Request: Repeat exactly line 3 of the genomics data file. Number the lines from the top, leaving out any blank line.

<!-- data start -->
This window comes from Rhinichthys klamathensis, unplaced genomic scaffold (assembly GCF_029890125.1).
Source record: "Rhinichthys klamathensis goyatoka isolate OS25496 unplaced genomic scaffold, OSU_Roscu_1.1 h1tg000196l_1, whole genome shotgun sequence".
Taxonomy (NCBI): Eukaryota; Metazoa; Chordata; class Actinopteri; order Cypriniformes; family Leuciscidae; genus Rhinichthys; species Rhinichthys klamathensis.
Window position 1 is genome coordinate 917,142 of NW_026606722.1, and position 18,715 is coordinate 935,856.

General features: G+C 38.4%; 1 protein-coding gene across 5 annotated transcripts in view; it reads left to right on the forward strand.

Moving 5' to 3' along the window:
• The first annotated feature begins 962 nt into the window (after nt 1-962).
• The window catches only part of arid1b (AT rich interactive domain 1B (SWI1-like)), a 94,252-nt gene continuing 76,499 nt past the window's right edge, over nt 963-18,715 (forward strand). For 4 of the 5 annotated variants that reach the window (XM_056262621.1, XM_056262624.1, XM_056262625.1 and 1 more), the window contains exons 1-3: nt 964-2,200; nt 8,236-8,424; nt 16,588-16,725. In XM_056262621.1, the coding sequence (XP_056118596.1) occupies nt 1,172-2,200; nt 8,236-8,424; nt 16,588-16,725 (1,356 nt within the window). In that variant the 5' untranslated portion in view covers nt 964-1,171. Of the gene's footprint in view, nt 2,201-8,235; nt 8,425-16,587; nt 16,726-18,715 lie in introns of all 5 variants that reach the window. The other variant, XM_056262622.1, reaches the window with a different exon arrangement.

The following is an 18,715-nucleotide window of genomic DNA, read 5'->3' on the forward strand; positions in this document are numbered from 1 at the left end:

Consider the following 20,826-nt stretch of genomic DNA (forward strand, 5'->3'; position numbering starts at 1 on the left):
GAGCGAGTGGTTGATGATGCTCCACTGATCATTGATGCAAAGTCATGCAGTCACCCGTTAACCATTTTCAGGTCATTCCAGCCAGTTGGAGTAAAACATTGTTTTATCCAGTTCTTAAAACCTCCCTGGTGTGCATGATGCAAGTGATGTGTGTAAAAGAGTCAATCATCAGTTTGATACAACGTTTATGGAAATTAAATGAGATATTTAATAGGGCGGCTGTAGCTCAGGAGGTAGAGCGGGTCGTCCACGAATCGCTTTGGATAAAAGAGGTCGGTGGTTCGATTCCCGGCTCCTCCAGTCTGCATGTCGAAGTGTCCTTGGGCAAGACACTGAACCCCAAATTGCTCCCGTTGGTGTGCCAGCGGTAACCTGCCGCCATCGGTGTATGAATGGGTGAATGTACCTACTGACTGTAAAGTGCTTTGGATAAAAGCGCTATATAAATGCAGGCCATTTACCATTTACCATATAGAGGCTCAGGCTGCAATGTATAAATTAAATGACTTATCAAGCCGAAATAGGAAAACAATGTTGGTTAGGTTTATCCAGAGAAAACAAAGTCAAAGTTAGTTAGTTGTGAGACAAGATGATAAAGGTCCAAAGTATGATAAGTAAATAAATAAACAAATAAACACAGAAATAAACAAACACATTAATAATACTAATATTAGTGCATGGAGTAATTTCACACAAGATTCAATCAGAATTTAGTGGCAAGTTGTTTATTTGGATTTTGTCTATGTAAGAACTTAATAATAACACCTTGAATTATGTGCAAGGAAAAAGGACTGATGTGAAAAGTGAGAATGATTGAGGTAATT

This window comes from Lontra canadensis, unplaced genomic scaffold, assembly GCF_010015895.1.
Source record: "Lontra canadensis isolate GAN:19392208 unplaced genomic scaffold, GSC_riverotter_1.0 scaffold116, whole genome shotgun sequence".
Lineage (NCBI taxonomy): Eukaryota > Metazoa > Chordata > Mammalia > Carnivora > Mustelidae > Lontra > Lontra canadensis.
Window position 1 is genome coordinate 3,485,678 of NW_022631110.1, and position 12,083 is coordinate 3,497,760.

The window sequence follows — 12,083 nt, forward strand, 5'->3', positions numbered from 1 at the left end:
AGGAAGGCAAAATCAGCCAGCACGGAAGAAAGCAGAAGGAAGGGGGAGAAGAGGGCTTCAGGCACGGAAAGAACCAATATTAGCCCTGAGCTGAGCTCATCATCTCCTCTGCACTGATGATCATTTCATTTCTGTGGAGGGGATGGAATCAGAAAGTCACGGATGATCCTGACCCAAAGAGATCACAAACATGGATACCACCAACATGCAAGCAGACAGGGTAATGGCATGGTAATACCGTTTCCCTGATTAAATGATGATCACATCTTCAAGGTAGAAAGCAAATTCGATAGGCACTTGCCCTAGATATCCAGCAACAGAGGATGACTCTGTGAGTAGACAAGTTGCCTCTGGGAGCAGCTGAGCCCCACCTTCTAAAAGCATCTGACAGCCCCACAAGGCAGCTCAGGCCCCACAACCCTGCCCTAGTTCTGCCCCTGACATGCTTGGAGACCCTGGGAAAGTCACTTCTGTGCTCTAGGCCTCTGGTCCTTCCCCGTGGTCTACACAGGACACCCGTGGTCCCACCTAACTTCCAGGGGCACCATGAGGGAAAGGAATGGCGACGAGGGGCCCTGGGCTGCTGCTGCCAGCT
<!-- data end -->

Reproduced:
Taxonomy (NCBI): Eukaryota; Metazoa; Chordata; class Actinopteri; order Cypriniformes; family Leuciscidae; genus Rhinichthys; species Rhinichthys klamathensis.